Friday, April 1, 2011

Sell Me A Computer?

I do everything as a geek would do it, because I am a geek. This extends to buying a computer. I'm picking out my next home-wherever-I-am now, and I'm wanting to ask questions that nobody answers. Here's what I'm about:
  1. Does it come with a non-shiny screen? I don't know how "glare" ever became a feature.
  2. If I'm just reading and editing text files, will the battery last all through a 6-hour flight?
  3. How much battery life can I get if I'm programming in python with autonose running? 
  4. When I put Ubuntu on it, will it find drivers for everything? Video? Wifi? Camera? 
  5. Which extended function keys won't work in Linux?
  6. Will the oversensitive touchpad register a mouse activity when I come within 1/2 inch of it? Can I shut it off?
  7. How badly will I get burned if I put the laptop on my knees while compiling a .NET project? 
  8. Is there enough RAM for me to run my OS, a windows virtual box with VS.NET and resharper in it, a browser on the side?
  9. Can I use it comfortably on a train or on an airplane, even if the inconsiderate jerk in front of me slams his seat back against my knees like usual?
  10. How long is the fan going to last? Is it going to die after a measly 4 years like my previous two full-sized laptop computers? 
  11. How much does it suck battery when suspended? How much does it eat on reboot if hibernated?
  12. Can I hook it up to digital video? HDMI?
  13. How water-resistant is it? If I spill one drop into the keyboard, is it gone forever, or is there some hope? 
  14. How sturdy is the hinge? I've seen too many laptops gone forever when the hinge weakens.

I know that's not the normal set of questions, but that's why I'm so much fun to shop with.

I've had great luck with Thinkpads and my Asus EEE PC is just wonderful with Ubuntu. I don't have the battery life I want, but a guy makes compromises. We're pragmatists.

My only problems with the Asus EEE PC have been the oversensitive touchpad, lower battery life than desired (2 hours + with Ubuntu), smallish hard drive (160G), small RAM (1G originally), and being vga-only (later models solve this). For the money, I can heartily endorse these little netbooks. Actually, despite these problems, I've come to love the little beast. It's just underpowered for my needs now.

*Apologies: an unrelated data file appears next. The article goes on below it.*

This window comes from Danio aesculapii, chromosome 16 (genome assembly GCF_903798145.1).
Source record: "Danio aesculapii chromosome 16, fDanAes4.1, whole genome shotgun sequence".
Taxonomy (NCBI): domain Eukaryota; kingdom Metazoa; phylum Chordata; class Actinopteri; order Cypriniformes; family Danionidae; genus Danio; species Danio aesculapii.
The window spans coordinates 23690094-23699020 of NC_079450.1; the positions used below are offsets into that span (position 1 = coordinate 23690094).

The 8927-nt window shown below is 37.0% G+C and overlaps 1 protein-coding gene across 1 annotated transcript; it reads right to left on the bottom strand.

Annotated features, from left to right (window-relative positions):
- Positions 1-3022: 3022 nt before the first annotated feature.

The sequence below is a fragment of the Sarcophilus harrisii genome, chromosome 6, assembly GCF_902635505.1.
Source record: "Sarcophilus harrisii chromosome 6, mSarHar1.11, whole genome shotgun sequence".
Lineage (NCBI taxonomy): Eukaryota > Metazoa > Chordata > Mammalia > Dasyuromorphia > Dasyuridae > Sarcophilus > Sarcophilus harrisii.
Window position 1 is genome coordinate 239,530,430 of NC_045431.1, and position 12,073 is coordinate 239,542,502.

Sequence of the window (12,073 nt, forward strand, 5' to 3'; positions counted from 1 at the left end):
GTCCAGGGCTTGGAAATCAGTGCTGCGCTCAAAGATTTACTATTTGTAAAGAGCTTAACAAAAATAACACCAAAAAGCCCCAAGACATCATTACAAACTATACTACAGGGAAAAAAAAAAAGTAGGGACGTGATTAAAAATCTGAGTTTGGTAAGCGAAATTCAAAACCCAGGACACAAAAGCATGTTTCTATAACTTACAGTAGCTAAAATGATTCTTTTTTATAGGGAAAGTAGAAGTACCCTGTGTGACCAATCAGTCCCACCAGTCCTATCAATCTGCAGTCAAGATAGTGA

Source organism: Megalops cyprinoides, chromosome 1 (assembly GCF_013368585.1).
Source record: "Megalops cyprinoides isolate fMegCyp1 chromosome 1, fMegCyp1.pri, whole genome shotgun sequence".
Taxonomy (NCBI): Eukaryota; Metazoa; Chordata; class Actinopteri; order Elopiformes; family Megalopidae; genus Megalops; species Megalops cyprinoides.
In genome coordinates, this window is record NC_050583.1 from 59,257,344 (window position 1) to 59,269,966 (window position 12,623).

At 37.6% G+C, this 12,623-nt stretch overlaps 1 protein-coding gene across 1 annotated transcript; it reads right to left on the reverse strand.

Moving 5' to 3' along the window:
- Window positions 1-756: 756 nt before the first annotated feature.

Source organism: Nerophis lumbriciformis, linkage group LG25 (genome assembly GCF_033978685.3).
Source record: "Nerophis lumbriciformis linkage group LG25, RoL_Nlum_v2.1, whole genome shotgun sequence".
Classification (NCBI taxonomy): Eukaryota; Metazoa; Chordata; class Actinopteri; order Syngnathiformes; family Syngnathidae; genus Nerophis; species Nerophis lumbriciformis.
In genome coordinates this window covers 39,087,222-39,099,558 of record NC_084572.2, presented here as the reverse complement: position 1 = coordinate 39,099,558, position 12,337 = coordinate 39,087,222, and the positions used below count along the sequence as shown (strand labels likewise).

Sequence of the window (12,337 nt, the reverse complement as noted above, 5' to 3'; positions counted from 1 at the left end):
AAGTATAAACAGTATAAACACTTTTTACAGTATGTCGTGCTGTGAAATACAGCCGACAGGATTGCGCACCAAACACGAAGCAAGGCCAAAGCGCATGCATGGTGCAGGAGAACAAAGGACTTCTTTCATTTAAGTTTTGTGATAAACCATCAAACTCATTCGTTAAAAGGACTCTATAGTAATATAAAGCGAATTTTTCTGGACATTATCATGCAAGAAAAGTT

I'm thinking about a Thinkpad T410s, loaded with RAM, 500GB drive, and 9-cell battery. I'm betting it will come as close as anything to what I want.

I'm still considering a Mac, though. I don't like OS X as much as Ubuntu, but if it is solid and my windows VM runs okay, I bet I can comfort myself with a real *nix file system and a good bash shell. Last time I was frustrated by not having a great APT/YUM repositories (ports was not as good) and the whole issue of native app updates. Either each app checks for itself, or you have to go check for them and download new versions. On OS X, I had to do a lot more manual system management, and Windows was worse than that in addition to being slower and buggier.

On the other hand, OS/X had some great power management and ergonomics and the MBP had some really stellar hardware. It did work well, only crashing maybe twice in the year I had it (far better than windows, not as good as Ubuntu). The only thing I would consider superior about windows is its power management. My son's Asus EEE is identical to mine, but windows stretches the power use over a much greater period.